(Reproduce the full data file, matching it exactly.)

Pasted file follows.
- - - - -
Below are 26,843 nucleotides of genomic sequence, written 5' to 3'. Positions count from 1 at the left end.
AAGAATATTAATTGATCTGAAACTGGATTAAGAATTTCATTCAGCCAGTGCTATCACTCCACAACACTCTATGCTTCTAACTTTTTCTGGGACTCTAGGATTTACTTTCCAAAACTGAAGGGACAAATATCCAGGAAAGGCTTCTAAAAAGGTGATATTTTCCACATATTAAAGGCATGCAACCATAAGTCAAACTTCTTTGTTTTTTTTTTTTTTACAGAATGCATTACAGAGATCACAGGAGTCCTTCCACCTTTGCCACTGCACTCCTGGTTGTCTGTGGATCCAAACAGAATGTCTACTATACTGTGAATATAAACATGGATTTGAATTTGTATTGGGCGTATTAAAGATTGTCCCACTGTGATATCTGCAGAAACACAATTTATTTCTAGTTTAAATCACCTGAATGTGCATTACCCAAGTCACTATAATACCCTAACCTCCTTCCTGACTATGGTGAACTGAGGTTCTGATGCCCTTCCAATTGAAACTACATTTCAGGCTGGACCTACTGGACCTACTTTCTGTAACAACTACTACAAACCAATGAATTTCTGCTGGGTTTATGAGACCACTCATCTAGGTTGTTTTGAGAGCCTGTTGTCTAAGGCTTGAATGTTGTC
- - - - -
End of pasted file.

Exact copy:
Below are 26,843 nucleotides of genomic sequence, written 5' to 3'. Positions count from 1 at the left end.
AAGAATATTAATTGATCTGAAACTGGATTAAGAATTTCATTCAGCCAGTGCTATCACTCCACAACACTCTATGCTTCTAACTTTTTCTGGGACTCTAGGATTTACTTTCCAAAACTGAAGGGACAAATATCCAGGAAAGGCTTCTAAAAAGGTGATATTTTCCACATATTAAAGGCATGCAACCATAAGTCAAACTTCTTTGTTTTTTTTTTTTTTACAGAATGCATTACAGAGATCACAGGAGTCCTTCCACCTTTGCCACTGCACTCCTGGTTGTCTGTGGATCCAAACAGAATGTCTACTATACTGTGAATATAAACATGGATTTGAATTTGTATTGGGCGTATTAAAGATTGTCCCACTGTGATATCTGCAGAAACACAATTTATTTCTAGTTTAAATCACCTGAATGTGCATTACCCAAGTCACTATAATACCCTAACCTCCTTCCTGACTATGGTGAACTGAGGTTCTGATGCCCTTCCAATTGAAACTACATTTCAGGCTGGACCTACTGGACCTACTTTCTGTAACAACTACTACAAACCAATGAATTTCTGCTGGGTTTATGAGACCACTCATCTAGGTTGTTTTGAGAGCCTGTTGTCTAAGGCTTGAATGTTGTC